Saturday 19 October 2019

Pupils asked for their views on changing status of subject


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Katherine Donnelly

Katherine Donnelly

In the final year of the Civic Social and Political Education (CSPE) State exam, students were asked their opinion on changing the junior cycle subject's status.

To be written in the form of a letter to the Education Minister, only the examiners will know what the students think.

However, teachers are not happy with the change in status of the subject as part of the junior cycle reforms.

ASTI subject representative Jeanne Barrett, who is also chair of the CSPE Teachers' Association, described yesterday's valedictory paper as "excellent", with some very topical questions, including one on voting at 16, and on leaving the EU.

Brendan Greene, of the TUI, a teacher at St Clare's Comprehensive School, Manorhamilton, Co Leitrim, agreed that it was a "fair" paper. But both teachers expressed disappointment the subject, which is being incorporated into the new junior cycle well-being programme, will no longer be studied for an exam.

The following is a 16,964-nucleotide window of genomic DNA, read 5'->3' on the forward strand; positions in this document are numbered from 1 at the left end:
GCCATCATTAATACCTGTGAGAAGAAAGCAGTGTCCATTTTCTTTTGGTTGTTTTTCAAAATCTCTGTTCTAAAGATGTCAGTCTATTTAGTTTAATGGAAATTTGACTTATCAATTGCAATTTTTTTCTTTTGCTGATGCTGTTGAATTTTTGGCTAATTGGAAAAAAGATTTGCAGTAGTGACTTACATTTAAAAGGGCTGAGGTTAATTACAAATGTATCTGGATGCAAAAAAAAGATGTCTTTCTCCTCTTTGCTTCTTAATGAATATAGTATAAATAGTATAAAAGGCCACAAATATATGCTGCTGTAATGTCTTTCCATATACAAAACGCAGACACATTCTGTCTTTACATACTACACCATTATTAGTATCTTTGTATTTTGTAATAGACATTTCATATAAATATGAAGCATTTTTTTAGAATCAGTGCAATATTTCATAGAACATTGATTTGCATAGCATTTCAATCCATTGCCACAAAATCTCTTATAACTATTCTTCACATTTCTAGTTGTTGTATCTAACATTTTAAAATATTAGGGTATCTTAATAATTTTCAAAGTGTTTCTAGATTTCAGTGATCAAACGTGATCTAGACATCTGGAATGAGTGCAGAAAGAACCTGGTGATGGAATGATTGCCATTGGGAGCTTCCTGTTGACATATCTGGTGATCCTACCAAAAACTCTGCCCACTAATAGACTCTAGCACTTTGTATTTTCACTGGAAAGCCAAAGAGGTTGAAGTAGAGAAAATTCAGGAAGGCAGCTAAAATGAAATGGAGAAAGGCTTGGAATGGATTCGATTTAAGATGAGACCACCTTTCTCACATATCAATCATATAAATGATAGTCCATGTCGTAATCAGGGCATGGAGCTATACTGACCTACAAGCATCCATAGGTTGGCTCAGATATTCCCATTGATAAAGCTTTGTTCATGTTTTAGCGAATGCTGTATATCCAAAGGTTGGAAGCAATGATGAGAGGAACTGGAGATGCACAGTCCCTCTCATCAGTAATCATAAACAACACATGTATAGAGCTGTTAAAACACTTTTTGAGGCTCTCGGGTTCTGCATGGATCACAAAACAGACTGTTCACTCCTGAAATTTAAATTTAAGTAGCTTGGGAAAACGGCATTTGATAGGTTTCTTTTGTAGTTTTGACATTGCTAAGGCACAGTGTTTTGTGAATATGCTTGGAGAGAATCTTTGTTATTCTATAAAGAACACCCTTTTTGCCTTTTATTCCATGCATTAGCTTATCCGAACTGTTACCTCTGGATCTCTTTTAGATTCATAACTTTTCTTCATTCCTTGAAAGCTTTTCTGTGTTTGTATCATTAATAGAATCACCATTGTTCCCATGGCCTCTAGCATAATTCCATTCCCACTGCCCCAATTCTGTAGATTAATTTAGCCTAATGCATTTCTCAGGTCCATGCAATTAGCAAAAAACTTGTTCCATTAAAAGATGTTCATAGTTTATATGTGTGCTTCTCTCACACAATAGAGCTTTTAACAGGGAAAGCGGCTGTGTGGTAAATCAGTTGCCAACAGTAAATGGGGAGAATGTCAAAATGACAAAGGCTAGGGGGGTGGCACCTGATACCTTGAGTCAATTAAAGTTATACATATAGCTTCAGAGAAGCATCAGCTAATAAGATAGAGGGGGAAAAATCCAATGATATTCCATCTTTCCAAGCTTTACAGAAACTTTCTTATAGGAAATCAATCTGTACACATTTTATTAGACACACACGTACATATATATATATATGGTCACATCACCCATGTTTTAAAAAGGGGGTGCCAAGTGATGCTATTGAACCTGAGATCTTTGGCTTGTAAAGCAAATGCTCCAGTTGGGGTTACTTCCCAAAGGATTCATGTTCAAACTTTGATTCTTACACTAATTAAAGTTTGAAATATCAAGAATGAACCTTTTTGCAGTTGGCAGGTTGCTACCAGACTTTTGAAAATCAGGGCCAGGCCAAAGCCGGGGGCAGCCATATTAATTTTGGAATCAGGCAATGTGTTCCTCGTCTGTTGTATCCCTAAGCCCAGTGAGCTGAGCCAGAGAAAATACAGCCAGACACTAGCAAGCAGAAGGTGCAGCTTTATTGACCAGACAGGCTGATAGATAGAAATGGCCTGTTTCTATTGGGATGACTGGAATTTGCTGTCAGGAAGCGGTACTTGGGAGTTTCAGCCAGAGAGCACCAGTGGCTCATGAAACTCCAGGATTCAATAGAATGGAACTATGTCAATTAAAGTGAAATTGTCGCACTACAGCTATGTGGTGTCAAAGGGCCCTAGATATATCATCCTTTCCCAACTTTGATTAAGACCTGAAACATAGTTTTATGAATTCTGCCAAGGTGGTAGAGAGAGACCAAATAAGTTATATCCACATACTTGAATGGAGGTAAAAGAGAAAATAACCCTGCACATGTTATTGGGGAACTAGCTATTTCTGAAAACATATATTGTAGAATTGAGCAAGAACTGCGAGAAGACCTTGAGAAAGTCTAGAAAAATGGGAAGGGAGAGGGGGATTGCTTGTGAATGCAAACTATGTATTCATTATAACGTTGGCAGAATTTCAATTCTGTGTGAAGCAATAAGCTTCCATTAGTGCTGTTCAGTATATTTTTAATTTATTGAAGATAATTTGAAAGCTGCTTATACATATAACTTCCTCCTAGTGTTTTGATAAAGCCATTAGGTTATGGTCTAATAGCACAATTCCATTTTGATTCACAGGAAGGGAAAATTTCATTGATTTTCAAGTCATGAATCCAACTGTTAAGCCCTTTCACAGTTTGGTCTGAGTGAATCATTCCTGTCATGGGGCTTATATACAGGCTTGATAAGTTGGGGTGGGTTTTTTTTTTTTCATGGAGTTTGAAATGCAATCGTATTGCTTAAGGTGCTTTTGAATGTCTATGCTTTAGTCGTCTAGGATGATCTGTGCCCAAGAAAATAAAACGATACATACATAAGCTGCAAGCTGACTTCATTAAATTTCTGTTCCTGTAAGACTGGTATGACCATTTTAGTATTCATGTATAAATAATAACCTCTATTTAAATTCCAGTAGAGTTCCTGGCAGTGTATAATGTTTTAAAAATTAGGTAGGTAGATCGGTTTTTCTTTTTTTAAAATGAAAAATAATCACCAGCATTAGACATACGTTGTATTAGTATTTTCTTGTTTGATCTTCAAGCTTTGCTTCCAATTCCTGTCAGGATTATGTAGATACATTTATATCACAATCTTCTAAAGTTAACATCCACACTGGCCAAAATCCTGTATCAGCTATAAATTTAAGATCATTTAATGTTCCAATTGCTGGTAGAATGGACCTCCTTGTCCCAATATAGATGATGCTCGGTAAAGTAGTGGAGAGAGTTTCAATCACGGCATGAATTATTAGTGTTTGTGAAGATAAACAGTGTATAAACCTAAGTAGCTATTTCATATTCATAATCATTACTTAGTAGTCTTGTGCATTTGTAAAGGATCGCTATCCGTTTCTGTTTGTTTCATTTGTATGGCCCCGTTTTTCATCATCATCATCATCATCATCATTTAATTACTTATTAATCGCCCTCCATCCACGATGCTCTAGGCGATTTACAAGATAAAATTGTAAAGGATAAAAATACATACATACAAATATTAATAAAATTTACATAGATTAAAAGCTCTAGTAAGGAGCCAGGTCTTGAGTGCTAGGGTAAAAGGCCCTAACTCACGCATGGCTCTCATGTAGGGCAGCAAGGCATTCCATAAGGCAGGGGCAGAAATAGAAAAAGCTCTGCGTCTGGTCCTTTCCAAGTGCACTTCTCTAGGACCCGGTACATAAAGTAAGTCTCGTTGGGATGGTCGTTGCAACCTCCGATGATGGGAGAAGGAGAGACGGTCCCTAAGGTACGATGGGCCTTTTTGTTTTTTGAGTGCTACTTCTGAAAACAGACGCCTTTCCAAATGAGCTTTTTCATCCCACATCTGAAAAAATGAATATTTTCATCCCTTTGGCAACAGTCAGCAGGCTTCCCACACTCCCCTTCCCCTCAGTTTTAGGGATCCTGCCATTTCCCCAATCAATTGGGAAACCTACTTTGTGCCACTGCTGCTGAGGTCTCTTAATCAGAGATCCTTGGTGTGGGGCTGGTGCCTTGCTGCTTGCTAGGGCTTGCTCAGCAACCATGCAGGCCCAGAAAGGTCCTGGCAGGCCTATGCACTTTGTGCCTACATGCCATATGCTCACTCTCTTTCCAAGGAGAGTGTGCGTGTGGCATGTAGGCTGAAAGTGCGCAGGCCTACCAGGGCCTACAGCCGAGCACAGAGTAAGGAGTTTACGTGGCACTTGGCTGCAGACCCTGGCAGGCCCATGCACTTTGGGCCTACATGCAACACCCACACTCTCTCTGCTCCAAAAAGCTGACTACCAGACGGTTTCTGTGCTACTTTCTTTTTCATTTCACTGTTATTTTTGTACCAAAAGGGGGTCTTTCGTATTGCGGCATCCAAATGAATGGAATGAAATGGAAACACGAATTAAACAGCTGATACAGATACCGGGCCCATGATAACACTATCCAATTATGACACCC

"We feel it devalues the subject and that here is a terrible disconnect; on the one hand politics and society is being put on as an optional Leaving Cert subject and at the same time they are taking off CSPE," said Ms Barrett, who teaches at Loreto College, St Stephen's Green, Dublin.

Mr Green said downgrading CSPE would "kill it". He said there was no point suggesting politics and society would fill the gap. He noted the question on the paper about voting at 16 and the wider debate on that topic, and said CSPE was the last chance to inform 16-year-olds about constitutional matters.

Irish Independent

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